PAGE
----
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J & Pire, Inc. and Tzu-Yin Cheng v. Cresthill Realty and Frances Mastropole


May 10, 2012


On appeal from the Superior Court of New Jersey, Law Division, Middlesex County, Docket No. L-4999-09.

Per curiam.


Submitted May 1, 2012

Before Judges Fisher and Baxter.

Defendant Joseph Mastropole*fn1 appeals from a $147,677.13 judgment entered against him pursuant to the Consumer Fraud Act (CFA), N.J.S.A. 56:8-1 to -20, based on his deliberate misstatements of fact in connection with the sale of real estate. We reject defendant's arguments that: 1) because plaintiffs failed to present to the jury the actual Multiple Listing Service (MLS) Disclosure Form on which they allegedly relied when purchasing the property, the judge erred by permitting the case to go to the jury; 2) the judge's instructions to the jury were faulty because the judge failed to instruct the jury on acts of omission under the CFA; and 3) the judge erred by refusing to grant an adjournment of the trial. We affirm.


Plaintiffs, Jerry Cheng and his mother, Tzu-Yin Cheng, are the principal shareholders in J & Pire, Inc., a family-owned corporation established to purchase real estate for investment purposes. Until his death in February 2008, Paul Cheng, Jerry's father, was also a shareholder. Through their realtor, Dan Shiver, plaintiffs reviewed MLS listings for five properties, but were particularly interested in the Mastropole property, a three-story building on Market Street in Paterson. The property was owned by defendant Frances Mastropole and managed by defendant, her son, who was a real estate agent employed by defendant, Cresthill Realty.

Defendant was the broker of record and marketed the property by placing it on the MLS. While the listing as it originally appeared was no longer available on the internet, and was not produced by defendants in discovery, the MLS listing entitled the "sold information sheet" contained the same information that was contained in the MLS listing that plaintiffs reviewed when the property was for sale. The property was marketed as follows:

Great Opportunity for investors or live in.

3 Family Restaurant. Good Rental. All separate utilities. Garage driveway. Restaurant has 10 yr. lease. [(Emphasis added).]

The MLS listing also stated that the tenants were responsible for paying their own electricity, gas and heat.

When asked why he and his parents decided to purchase the Mastropole property, Jerry responded that not only was the price reasonable, but he and his parents were impressed by the property's rental history and the fact that it had "all separate utilities." The property consisted of four different units, with a restaurant and one apartment on the first floor, and one apartment on each of the two upper floors. In February 2007, Frances Mastropole accepted plaintiffs' offer to purchase the property for the sum of $395,000. Plaintiffs did not inspect the property to determine whether each of the units had separate utilities because they relied on the information they had viewed in the MLS Disclosure Form, which stated: "[a]ll separate utilities." They were not aware that the "[a]ll separate utilities" representation was inaccurate.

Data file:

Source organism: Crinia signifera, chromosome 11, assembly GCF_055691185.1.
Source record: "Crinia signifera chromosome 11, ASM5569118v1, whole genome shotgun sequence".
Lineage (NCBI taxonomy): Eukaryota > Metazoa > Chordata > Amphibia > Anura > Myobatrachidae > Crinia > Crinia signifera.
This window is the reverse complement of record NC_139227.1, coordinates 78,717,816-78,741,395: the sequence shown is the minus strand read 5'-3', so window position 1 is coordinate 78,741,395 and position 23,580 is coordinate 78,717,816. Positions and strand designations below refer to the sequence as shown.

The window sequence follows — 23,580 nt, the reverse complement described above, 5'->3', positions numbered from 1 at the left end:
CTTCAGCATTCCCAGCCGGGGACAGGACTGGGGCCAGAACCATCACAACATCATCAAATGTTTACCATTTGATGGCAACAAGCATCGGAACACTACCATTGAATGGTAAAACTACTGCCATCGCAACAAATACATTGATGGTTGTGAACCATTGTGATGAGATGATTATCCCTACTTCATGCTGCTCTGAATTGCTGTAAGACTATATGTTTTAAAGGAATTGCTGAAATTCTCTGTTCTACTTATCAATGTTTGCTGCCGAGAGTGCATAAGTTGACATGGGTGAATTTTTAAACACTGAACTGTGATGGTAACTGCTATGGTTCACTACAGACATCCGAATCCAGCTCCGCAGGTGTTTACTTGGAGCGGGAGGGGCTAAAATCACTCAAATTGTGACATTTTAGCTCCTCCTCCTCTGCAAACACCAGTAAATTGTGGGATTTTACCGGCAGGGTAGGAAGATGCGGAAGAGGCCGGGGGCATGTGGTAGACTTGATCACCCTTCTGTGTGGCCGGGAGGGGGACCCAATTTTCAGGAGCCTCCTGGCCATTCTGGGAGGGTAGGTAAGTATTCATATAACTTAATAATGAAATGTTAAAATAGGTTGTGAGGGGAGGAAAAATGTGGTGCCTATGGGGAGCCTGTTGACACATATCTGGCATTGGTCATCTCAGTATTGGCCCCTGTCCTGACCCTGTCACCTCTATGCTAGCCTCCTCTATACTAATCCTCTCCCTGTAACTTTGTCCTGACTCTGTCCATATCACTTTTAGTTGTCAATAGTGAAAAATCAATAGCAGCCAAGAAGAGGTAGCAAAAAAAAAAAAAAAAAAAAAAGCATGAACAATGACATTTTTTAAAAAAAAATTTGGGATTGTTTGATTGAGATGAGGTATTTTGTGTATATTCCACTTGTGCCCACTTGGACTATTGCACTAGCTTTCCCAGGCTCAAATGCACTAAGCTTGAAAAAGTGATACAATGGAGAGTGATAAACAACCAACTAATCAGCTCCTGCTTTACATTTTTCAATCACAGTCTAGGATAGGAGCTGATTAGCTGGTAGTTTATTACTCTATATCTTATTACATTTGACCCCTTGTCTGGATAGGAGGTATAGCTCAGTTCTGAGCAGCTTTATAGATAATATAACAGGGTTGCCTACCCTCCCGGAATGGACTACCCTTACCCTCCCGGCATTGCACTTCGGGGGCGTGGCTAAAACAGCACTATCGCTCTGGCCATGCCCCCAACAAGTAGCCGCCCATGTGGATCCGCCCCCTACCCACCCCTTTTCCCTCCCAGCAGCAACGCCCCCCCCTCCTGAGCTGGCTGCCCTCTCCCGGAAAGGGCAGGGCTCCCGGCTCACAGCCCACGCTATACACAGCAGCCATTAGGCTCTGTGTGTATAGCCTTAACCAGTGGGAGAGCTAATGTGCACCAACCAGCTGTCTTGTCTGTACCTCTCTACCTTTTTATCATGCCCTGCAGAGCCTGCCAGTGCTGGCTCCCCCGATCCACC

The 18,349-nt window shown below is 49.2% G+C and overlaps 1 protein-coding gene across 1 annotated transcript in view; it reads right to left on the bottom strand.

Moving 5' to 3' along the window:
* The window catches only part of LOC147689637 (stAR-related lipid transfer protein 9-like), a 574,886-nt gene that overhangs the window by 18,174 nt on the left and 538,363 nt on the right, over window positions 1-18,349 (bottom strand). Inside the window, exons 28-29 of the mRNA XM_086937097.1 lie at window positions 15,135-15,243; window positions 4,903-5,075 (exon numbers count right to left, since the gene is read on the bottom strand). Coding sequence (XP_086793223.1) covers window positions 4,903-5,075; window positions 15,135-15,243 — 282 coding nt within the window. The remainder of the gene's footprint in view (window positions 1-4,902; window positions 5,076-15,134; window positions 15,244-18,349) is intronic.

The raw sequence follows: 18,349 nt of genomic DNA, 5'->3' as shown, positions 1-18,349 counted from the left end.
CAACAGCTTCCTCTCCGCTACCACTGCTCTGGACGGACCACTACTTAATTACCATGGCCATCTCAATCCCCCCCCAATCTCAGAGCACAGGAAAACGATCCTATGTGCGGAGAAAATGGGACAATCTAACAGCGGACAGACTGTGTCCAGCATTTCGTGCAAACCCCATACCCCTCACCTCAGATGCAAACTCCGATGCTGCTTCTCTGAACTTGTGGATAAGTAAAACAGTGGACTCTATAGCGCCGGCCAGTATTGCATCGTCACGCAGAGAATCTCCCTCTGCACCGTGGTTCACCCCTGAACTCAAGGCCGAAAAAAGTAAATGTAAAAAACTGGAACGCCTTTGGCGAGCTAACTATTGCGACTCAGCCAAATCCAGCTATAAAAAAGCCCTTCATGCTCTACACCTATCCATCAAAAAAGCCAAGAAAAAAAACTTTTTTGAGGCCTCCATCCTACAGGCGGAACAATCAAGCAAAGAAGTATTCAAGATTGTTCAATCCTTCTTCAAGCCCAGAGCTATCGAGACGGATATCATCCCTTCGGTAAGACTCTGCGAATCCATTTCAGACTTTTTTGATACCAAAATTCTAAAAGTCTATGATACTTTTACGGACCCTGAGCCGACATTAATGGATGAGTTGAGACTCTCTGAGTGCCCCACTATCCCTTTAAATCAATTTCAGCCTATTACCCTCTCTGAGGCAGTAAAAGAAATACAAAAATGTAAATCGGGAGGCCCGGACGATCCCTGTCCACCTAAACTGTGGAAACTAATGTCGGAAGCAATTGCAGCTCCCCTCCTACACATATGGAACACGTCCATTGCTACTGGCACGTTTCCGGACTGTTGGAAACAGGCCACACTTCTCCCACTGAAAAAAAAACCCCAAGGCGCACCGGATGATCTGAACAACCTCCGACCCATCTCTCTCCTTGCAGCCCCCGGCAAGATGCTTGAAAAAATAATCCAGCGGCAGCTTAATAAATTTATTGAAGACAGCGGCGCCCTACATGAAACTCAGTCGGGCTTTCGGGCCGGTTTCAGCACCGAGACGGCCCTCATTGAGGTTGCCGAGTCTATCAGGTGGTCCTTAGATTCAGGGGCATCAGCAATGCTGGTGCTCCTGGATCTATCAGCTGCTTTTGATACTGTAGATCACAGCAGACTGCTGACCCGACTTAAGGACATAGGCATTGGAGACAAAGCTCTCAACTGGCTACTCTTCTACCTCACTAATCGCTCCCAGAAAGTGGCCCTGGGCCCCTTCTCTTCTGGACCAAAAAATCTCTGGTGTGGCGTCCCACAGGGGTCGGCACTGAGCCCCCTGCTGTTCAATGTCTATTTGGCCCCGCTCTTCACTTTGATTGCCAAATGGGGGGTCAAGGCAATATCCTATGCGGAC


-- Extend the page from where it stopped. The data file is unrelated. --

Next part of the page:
After plaintiffs' purchase of the property, their tenants began complaining that the utilities were not separately metered. In particular, the third-floor tenants complained about the electricity because it was attached to another unit and would sometimes fail. The third-floor tenants also complained they had no heat or hot water.

Plaintiffs hired a contractor to investigate, and he reported, consistent with the tenants' complaints, that the third-floor did not have separate utilities or separate utility meters. The third-floor tenants stopped paying rent in August 2007, and the tenants on the second floor did the same shortly thereafter. Plaintiffs hired a plumber, an electrician and a carpenter to install separate utilities, as well as a heating system on the third floor. On the second floor, although the utilities were already separate, the new wiring and pipes for the third floor had to be run through the second-floor apartment, which caused considerable disruption to the second-floor unit. Due to the death of Paul Cheng, and the extensive construction work to separate the utilities, the apartments were vacant for a year.

In June 2009, plaintiffs filed their complaint, alleging violations of the CFA, common law fraud and negligence. On the date scheduled for trial, defendants' counsel asked to be relieved, producing a letter that stated, "Dear [name of attorney], [a]s o[f] October 13, 2010, Cresthill Realty, Frances Mastropole and Joseph Mastropole wish to relieve you as counsel in the above-referenced case and represent themselves." Joseph Mastropole was the only defendant present in court for trial, as his mother was ill and unable to attend. Joseph assured the judge that his mother also wished to discharge their then-attorney. Because a corporation cannot proceed without an attorney, see R. 1:21-1(c), the judge entered default against Cresthill Realty. The judge also entered default against Frances Mastropole. After questioning Joseph, who testified that he understood the risks he was taking by representing himself, the judge granted counsel's motion to be relieved. Joseph Mastropole proceeded pro se.